Remember this post about three lingerie projects, where I mentioned I wanted to try another MakeBra pattern? I did, and I love it. This is my favourite bra of all the bras I’ve sewn to date. The pattern is DL03 and it’s a winner!
Why? Three main reasons:
- The fit: it’s rounded, not pointy, not flattening. It looks good under clothes.
- The fabric: you can use any fabric to cover the foam cups, it doesn’t have to be cut on grain, making it even easier to use scraps. This is a stretch cotton shirting, not your usual bra-making fabric!
- The style: it’s so flattering! Balconettes are my bra style of choice. It’s modern, and closer to the rounded shape that today’s store-bought bras create.
In fact it’s so pretty, it’s a shame to cover it up! If I were a different person (more showy? more confident?) I’d wear it with a cardigan unbuttoned to the bra band.
Here’s what it looks like under a knit top – rounded! smooth!
I like that the trims and elastic are ivory, so I can wear it with basic ivory undies. That’s the only drawback to using a woven fabric, I don’t want to sew woven underwear. (I’ve made pairs before with woven and knit fabrics together, it’s okay but not my favourite.) From the back, it looks like a plain ivory bra.
Here’s a look at the inside of the bra. I didn’t line the cups, but I’ve noticed some of my fancier store-bought bras have fabric lining inside the cups. It would be really easy to add for a future version.
The cup pieces are simply zigzagged together. I read this post by Emerald Erin later, that she prefers to use a satin stitch instead for a smoother finish, which I might try.
A look at the cup shape, with the bra band flat against the table:
And from another angle:
It’s very much a rounded half-sphere shape with a straight-across neckline. What’s nice about the straight neckline is that the entire top edge is finished at once! You apply elastic all the way across the back, the top edge of the cups, and the other side of the back in one step.
Changes I Made:
Instead of zigzagging down the middle of the seams, I edgestitched on either side of the seam. It felt like a more suitable choice on a cotton fabric.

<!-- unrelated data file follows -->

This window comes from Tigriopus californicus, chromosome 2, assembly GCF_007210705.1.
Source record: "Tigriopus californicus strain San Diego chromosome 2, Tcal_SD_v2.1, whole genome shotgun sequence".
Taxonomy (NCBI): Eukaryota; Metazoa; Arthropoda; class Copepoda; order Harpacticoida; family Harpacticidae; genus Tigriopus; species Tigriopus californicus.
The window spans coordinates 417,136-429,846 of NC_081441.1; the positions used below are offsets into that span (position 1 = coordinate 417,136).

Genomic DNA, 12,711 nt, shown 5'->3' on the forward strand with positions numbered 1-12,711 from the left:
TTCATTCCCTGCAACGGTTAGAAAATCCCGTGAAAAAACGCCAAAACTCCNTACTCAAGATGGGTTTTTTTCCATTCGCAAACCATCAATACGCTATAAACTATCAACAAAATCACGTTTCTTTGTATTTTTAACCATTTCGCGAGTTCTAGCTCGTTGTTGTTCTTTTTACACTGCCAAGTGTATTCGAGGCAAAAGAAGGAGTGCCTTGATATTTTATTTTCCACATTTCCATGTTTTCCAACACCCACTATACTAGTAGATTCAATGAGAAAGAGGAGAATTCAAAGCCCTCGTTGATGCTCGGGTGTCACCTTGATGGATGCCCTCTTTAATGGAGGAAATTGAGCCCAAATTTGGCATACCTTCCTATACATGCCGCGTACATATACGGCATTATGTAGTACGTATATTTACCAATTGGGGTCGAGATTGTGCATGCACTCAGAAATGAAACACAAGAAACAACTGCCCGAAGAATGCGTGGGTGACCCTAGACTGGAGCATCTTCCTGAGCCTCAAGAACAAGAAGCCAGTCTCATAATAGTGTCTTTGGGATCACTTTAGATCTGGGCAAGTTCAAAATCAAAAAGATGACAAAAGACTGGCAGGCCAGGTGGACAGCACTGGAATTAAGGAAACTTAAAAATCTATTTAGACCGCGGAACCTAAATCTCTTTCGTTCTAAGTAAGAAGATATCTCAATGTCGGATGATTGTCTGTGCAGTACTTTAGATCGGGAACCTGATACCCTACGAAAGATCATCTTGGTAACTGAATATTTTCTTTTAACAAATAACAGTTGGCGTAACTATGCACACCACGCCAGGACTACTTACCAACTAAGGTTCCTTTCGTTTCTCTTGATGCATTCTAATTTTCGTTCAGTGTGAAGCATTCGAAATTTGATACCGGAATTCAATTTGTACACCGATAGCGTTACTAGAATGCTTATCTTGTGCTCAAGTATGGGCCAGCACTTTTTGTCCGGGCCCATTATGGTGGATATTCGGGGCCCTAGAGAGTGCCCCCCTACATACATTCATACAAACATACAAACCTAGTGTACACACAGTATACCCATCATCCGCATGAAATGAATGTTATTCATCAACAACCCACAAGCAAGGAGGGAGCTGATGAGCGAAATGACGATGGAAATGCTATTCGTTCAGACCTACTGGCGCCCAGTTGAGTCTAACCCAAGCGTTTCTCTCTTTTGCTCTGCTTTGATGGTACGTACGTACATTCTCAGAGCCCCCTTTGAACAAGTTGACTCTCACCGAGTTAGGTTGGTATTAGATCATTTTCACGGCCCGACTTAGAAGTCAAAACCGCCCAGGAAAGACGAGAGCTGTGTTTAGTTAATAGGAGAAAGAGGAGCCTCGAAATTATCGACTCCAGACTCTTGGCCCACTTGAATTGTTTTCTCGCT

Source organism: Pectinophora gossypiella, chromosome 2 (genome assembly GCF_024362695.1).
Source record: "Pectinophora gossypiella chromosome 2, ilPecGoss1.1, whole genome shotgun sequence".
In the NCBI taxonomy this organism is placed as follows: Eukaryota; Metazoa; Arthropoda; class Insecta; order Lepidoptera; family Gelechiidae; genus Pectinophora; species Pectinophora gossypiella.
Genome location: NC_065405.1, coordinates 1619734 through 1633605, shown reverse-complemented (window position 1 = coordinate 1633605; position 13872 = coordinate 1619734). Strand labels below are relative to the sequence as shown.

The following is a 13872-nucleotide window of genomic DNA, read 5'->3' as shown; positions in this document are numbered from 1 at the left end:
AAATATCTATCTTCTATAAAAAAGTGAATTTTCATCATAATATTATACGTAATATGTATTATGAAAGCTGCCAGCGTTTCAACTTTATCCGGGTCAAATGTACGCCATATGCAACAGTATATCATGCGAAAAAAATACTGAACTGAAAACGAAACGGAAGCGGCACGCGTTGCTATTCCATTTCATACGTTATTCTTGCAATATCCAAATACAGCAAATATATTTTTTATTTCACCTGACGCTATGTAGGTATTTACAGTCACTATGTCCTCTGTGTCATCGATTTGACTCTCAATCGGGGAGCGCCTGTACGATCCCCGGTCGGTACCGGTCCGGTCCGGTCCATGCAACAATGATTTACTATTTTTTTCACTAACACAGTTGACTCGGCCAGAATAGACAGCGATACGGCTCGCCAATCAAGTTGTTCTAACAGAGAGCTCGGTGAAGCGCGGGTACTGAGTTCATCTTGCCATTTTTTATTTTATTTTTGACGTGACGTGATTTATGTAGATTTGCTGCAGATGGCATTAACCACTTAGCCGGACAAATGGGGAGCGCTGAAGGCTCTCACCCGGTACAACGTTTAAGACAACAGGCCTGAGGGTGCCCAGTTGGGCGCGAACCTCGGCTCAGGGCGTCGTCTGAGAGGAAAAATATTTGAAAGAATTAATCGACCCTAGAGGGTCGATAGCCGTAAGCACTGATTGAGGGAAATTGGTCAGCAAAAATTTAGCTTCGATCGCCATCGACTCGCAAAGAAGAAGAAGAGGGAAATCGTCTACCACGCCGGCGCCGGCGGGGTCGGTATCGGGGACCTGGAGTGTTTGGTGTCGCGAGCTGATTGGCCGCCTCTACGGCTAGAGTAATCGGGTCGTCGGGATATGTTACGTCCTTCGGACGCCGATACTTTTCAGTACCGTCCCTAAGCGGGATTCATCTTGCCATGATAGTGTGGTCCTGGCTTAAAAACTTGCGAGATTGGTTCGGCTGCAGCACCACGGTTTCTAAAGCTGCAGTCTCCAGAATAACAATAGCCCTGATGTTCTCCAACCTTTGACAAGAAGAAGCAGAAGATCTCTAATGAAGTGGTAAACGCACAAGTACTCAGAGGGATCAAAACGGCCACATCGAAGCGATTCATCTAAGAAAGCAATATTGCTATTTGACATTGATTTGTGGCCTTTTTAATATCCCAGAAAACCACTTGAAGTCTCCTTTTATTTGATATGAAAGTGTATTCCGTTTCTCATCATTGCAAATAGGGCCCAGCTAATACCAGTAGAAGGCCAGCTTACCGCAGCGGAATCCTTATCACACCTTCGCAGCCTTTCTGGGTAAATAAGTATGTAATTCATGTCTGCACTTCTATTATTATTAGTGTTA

I added a seamline in the band so I could have the back cut from powermesh, and the front from the floral cotton. The band in the pattern is all one piece, meant to be cut from lycra fabric.
I didn’t make the fabric covered strap, but used strap elastic instead.
I skipped the foldover elastic and used narrow picot elastic to finish the top edge. This means you’re turning under the foam edge, which is a bit annoying, so I trimmed as much of the foam out of the seam before the final zigzag. It also means the cups are about 1/4″ lower across the top edge, which I don’t mind. I might try it the proper way next time but the fit is excellent just as it is.
Tip of the day: save your old bra parts when the bra wears out! The bow I saved from an old ready-to-wear bra. I save rings and sliders, straps if they’re not stretched out, bows and embellishments. If you wanted you could save hooks and eyes, but that’s too much unpicking for me.
The MakeBra website has instructions online for making the bra. The tip about pinning the cup cover to the foam cup starting at the seamline is a good one. I did a much better job covering my cups this time than when I made my first Makebra bra.
The only modification I’d make is to move the straps closer to the centre front. I placed them way too far to the sides, because I wanted to avoid it looking like the Classic Bra with the straps centered over the cup. I overcompensated and now they’re not close enough! The instructions have you position the straps near the end, so you can put them in the right spot, but there’s no strap placement indicated on the pattern. I guessed and that’s where they ended up. Next time I’ll move them about 1/2″ towards centre.
Next up: either an adaptation of this bra to use stretch lace, with the scalloped edge along the lower edge of the band. I think that would be nice! Or maybe a playful version of this bra with ruffles across the top edge! Lots of possibilities. Even a plain solid-coloured spandex knit would work well for a smooth, versatile set.